Posts tagged "health care reform"
Austin Frakt and Aaron Carroll, who offer wonderfully helpful health policy analysis on their blog The Incidental Economist, wish that we could just debate the issues, without getting into the people presenting positions. I appreciate their preferences. But it can’t be done.
Bad Faith and Civility, Health Care Edition - NYTimes.com
This helps to explain why 12 percent of all Americans believe that the ACA already has been scrubbed. Every time a commentator mentions “health care reform” and “repeal” in the same sentence, the words will sink into that morass of half-truths and fictions that we call “the conventional wisdom.
The 37th vote to repeal health care reform: Why?
Via HuffPost/Pollster, Democratic pollster Mark Mellman offers his overview of where public opinion currently stands on the Affordable Care Act (aka Obamacare). Mellman cites figures of roughly 30% (Fox News poll) and 33% (CBS/New York Times poll) of Americans favoring full repeal of the ACA. These percentages, though far from a majority, are higher than the 25% of U.S. voters who favored repealing “all of it” in the 2012 exit polls.
Health Care Polls: Mellman on State of Obamacare Public Opinion
So, where does this leave us with regard to the Oregon Health Study? I have no idea, actually. I am no expert on the bowels of Medicaid, and as I live and work in an extremely underserved region with devastating health inequities, far be it from me to claim that access to Medicaid in insignificant. In fact, as I argue at length, we need to be very careful in the implications we draw from the above evidence. First, it does not imply the moral insignificance of expanding access to health care services. No matter how we structure society, people will fall sick, and I have no hesitation in saying that we ought to care for them. But we should not confuse this ethical proposition with an empirical counterfactual, viz., that in a world in which we did expand such access we would see significant improvements in overall population health. Second, beware the false choice fallacy. There is no contradiction between collective action on the SDOH and expanding access to basic health care services.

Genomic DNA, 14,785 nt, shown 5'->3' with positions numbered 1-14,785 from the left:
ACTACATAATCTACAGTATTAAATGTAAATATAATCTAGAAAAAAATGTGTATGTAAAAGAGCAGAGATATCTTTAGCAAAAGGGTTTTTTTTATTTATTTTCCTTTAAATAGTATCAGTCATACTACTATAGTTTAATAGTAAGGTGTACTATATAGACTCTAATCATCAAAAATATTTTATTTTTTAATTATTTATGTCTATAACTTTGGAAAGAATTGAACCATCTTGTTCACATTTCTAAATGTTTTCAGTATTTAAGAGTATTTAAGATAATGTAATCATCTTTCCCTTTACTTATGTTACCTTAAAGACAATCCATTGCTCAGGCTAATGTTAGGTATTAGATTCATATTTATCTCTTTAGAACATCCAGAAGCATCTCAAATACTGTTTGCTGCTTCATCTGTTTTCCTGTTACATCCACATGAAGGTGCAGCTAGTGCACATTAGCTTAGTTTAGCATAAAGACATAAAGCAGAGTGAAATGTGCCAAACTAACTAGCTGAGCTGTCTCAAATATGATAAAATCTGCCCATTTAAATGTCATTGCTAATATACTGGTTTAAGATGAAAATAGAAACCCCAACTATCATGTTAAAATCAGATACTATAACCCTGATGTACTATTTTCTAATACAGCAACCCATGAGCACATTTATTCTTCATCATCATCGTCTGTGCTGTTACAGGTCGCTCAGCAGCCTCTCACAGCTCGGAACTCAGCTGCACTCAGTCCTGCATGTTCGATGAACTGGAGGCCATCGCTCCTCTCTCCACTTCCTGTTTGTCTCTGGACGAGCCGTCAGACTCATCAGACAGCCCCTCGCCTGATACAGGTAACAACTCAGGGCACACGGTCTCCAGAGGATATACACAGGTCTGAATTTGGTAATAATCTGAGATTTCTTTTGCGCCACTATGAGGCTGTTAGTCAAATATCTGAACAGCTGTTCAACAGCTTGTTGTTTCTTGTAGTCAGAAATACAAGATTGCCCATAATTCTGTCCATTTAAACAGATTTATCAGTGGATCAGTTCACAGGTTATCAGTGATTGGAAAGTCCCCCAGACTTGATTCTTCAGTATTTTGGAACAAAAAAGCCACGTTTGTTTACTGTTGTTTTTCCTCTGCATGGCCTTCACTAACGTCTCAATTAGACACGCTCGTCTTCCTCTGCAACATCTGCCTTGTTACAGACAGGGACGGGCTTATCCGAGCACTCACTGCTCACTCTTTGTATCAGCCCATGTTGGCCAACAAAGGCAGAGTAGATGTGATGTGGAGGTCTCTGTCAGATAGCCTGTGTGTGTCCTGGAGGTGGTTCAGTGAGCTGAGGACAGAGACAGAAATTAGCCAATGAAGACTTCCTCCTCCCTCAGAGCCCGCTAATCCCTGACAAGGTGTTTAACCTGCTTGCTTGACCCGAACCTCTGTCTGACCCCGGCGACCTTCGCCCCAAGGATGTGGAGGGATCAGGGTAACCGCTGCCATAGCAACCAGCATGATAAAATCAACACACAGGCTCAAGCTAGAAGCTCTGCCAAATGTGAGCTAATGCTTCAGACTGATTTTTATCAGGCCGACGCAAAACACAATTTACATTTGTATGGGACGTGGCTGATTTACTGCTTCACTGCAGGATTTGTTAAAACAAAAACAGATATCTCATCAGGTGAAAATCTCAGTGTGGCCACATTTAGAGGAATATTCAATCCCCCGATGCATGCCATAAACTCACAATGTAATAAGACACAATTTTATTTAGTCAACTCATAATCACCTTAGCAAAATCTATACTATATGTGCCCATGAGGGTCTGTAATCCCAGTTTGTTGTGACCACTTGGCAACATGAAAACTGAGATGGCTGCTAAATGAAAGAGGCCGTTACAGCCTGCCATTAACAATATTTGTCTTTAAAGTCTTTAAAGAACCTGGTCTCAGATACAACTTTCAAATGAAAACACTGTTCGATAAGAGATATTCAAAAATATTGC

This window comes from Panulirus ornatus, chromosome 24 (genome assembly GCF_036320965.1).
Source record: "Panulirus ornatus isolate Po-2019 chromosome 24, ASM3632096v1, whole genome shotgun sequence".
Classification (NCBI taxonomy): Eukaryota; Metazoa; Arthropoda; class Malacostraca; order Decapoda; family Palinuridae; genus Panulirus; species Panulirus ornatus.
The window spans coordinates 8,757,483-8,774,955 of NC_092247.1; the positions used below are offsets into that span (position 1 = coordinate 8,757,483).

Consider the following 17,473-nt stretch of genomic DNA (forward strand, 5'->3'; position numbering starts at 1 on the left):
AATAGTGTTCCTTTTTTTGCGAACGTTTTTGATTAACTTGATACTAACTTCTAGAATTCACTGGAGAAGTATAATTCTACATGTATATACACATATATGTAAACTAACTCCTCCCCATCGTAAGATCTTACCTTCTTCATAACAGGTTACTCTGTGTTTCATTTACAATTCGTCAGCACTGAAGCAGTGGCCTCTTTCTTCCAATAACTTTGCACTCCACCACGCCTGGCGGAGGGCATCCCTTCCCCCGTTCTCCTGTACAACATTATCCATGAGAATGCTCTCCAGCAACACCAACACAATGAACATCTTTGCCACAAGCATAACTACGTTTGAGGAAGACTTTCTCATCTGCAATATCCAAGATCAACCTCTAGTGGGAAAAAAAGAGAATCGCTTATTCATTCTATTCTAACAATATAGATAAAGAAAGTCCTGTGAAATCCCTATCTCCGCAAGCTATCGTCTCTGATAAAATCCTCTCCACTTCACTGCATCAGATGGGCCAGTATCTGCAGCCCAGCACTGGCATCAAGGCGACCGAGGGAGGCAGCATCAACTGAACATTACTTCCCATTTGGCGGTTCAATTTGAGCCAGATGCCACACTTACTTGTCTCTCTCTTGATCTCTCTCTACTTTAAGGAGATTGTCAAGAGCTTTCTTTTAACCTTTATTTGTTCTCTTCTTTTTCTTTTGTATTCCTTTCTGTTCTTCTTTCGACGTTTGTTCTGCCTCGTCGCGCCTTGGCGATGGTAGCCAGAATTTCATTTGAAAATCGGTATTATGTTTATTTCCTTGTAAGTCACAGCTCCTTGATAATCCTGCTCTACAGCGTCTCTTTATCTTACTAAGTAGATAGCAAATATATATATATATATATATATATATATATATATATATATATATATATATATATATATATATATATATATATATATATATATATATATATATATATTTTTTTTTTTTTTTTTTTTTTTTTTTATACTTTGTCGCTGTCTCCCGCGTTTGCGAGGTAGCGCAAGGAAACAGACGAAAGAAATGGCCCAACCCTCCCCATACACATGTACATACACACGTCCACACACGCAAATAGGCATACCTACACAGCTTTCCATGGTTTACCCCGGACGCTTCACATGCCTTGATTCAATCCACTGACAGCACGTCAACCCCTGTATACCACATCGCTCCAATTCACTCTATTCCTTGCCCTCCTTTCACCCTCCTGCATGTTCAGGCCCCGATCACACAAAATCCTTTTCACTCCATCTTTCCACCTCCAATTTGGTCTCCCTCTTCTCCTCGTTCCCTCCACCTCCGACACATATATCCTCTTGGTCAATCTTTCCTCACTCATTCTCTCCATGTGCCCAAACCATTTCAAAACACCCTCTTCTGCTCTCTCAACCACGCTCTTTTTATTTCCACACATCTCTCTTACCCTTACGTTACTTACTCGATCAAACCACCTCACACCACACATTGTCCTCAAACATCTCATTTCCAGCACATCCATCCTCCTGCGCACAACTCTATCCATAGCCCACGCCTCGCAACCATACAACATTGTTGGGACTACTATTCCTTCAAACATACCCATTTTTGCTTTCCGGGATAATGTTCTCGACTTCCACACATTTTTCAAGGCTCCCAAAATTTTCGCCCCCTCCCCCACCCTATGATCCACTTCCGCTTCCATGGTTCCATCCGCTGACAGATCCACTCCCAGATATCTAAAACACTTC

The Oregon Health Study and the Medicalization of Health Policy | Inequalities